Laurent Coubeau, Cecile Boulanger, Frederic Lecouvet, Mo Saffarini, Xavier Banse
December 2020, Volume 29, Issue 2, pp 145 - 148 Case Report Read Full Article 10.1007/s00586-019-06238-0
First Online: 12 December 2019
The authors used spine shortening as an alternative strategy to intercalary graft fixation to restore permanent spine stability for a 17-month-old infant who received total en bloc spondylectomy (TES) of T11 to treat an embryonic rhabdomyosarcoma. TES involves complete removal of vertebra, compensated by spine reconstruction using intercalary allografts and permanent posterior instrumentation, which is not possible for skeletally immature patients with high growth potential and non-ossified vertebrae.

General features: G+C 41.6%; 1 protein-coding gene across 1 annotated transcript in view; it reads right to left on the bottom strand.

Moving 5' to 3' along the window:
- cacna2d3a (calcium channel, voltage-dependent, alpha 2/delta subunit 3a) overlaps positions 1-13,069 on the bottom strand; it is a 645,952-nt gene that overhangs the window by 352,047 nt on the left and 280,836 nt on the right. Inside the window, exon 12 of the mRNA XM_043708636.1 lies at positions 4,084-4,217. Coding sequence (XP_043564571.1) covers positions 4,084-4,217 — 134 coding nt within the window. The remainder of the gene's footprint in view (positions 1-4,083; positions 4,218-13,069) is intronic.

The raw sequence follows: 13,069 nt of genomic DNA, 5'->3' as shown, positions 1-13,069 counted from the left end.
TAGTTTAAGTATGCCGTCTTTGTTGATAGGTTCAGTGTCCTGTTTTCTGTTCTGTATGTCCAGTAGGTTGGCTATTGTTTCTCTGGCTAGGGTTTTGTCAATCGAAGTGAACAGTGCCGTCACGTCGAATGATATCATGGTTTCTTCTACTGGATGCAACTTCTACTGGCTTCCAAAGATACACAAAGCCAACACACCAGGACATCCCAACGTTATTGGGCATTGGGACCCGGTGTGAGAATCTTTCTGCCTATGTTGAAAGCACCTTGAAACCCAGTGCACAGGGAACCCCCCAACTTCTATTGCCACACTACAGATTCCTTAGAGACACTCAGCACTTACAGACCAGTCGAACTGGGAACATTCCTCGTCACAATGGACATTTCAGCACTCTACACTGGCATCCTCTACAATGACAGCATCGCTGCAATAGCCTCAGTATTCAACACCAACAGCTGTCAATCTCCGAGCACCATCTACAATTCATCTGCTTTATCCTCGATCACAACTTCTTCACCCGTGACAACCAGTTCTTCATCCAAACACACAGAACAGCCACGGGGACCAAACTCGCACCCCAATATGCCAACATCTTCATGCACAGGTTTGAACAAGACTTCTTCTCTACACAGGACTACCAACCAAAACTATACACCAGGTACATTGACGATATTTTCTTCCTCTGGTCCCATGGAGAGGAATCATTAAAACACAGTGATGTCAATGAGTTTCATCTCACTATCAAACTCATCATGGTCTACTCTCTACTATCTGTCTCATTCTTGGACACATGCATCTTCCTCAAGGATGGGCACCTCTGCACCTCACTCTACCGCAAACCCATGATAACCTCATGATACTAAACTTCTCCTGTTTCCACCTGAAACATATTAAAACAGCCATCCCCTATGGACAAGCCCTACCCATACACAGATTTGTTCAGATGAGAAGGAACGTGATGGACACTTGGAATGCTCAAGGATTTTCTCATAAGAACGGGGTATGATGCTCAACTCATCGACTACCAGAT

Surgery was performed over two consecutive days. During the first day, the tumor was released from its dorsal attachments through the posterior approach. During the second day, the tumor was dissected and excised through the anterior approach, leaving a gap between T10 and T12. The two vertebrae were then drawn toward each other until the gap was bridged. The dural sac slipped into the canal under T10 and T12 with no observable kinking.
Fifteen weeks after surgery, thoraco-abdominal CT confirmed fusion of the T10 and T12 vertebral bodies. Three years later, the patient lives a normal life with no major neurological deficits or recurrence of sarcoma.
This case report is the first to demonstrate the feasibility of TES with spine shortening of an entire thoracic segment without spine kinking or damage in an infant. This unprecedented surgical technique allowed complete removal of an embryonic rhabdomyosarcoma, while granting rapid stability and growth potential.
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